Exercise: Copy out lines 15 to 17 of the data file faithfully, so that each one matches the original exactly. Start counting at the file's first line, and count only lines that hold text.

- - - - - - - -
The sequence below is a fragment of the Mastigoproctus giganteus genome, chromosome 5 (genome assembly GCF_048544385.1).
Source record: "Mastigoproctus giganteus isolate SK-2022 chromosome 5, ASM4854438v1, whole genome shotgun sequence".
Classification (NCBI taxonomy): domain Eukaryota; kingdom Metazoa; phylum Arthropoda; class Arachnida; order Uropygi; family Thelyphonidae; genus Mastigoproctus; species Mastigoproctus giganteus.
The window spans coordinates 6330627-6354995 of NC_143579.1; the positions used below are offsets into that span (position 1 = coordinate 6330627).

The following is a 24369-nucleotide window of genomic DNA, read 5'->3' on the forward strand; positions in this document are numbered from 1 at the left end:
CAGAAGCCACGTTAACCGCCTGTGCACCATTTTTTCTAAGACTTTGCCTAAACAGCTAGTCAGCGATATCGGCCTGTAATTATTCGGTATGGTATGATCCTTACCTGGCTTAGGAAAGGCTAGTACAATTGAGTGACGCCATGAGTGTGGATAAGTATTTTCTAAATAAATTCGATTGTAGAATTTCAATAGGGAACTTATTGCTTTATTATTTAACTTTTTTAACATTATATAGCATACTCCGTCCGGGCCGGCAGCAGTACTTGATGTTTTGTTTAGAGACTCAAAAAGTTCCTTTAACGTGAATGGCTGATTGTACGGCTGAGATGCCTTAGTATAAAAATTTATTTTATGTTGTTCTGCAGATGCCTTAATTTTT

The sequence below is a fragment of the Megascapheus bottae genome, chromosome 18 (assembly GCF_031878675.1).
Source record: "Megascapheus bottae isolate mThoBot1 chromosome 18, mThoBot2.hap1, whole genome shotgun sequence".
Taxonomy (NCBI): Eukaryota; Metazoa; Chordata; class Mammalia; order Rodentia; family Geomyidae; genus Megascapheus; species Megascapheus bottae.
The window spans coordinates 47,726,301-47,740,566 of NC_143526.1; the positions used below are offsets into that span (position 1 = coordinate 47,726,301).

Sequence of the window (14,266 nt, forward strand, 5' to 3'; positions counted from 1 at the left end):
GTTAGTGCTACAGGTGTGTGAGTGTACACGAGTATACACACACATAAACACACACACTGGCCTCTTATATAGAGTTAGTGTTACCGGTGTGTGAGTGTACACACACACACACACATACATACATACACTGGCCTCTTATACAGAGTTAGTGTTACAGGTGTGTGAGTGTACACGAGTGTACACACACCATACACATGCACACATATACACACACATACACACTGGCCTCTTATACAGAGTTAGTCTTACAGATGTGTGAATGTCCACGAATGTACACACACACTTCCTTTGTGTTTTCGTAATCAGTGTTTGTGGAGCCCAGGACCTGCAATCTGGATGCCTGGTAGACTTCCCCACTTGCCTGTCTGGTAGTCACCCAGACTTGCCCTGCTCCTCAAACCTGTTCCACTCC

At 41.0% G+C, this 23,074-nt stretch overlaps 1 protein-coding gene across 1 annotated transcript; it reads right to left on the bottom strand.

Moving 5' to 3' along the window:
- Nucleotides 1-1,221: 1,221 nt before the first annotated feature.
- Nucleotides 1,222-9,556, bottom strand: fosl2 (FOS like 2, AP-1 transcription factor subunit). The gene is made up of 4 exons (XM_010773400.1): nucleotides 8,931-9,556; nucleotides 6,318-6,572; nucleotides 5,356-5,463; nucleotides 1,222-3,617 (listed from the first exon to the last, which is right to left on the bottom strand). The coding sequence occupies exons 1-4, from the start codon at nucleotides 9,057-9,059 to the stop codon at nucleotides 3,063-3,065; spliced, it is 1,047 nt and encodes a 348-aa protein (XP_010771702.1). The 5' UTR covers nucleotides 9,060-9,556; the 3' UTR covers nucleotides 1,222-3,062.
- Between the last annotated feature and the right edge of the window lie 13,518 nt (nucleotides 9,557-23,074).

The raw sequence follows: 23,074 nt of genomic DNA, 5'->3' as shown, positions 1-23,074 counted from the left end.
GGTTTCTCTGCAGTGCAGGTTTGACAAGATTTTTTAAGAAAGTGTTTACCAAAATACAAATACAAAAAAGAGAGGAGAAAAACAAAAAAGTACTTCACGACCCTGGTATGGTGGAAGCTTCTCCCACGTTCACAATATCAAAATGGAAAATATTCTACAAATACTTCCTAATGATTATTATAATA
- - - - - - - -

- Nucleotides 1-1,221: 1,221 nt before the first annotated feature.
- Nucleotides 1,222-9,556, bottom strand: fosl2 (FOS like 2, AP-1 transcription factor subunit). The gene is made up of 4 exons (XM_010773400.1): nucleotides 8,931-9,556; nucleotides 6,318-6,572; nucleotides 5,356-5,463; nucleotides 1,222-3,617 (listed from the first exon to the last, which is right to left on the bottom strand). The coding sequence occupies exons 1-4, from the start codon at nucleotides 9,057-9,059 to the stop codon at nucleotides 3,063-3,065; spliced, it is 1,047 nt and encodes a 348-aa protein (XP_010771702.1). The 5' UTR covers nucleotides 9,060-9,556; the 3' UTR covers nucleotides 1,222-3,062.
- Between the last annotated feature and the right edge of the window lie 13,518 nt (nucleotides 9,557-23,074).